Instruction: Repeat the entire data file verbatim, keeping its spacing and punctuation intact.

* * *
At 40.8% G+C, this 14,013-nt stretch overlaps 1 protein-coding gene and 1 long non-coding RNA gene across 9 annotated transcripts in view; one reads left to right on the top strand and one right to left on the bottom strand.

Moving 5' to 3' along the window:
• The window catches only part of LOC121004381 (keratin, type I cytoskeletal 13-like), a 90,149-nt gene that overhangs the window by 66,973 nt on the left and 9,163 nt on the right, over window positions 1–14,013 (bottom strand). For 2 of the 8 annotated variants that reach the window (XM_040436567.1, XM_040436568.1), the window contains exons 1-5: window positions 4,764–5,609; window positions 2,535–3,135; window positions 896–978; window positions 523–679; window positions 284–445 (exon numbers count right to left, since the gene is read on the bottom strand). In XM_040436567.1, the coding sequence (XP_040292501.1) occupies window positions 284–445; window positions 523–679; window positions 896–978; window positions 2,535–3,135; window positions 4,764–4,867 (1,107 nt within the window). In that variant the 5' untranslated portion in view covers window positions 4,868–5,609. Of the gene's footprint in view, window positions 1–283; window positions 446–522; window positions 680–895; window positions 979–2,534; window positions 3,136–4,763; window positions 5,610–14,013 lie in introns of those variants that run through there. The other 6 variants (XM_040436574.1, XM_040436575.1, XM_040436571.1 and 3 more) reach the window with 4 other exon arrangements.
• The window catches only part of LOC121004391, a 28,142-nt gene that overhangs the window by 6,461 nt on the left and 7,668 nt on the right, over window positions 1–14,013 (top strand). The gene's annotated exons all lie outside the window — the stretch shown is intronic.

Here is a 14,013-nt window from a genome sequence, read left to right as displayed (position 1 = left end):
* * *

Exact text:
At 40.8% G+C, this 14,013-nt stretch overlaps 1 protein-coding gene and 1 long non-coding RNA gene across 9 annotated transcripts in view; one reads left to right on the top strand and one right to left on the bottom strand.

Moving 5' to 3' along the window:
• The window catches only part of LOC121004381 (keratin, type I cytoskeletal 13-like), a 90,149-nt gene that overhangs the window by 66,973 nt on the left and 9,163 nt on the right, over window positions 1–14,013 (bottom strand). For 2 of the 8 annotated variants that reach the window (XM_040436567.1, XM_040436568.1), the window contains exons 1-5: window positions 4,764–5,609; window positions 2,535–3,135; window positions 896–978; window positions 523–679; window positions 284–445 (exon numbers count right to left, since the gene is read on the bottom strand). In XM_040436567.1, the coding sequence (XP_040292501.1) occupies window positions 284–445; window positions 523–679; window positions 896–978; window positions 2,535–3,135; window positions 4,764–4,867 (1,107 nt within the window). In that variant the 5' untranslated portion in view covers window positions 4,868–5,609. Of the gene's footprint in view, window positions 1–283; window positions 446–522; window positions 680–895; window positions 979–2,534; window positions 3,136–4,763; window positions 5,610–14,013 lie in introns of those variants that run through there. The other 6 variants (XM_040436574.1, XM_040436575.1, XM_040436571.1 and 3 more) reach the window with 4 other exon arrangements.
• The window catches only part of LOC121004391, a 28,142-nt gene that overhangs the window by 6,461 nt on the left and 7,668 nt on the right, over window positions 1–14,013 (top strand). The gene's annotated exons all lie outside the window — the stretch shown is intronic.

Here is a 14,013-nt window from a genome sequence, read left to right as displayed (position 1 = left end):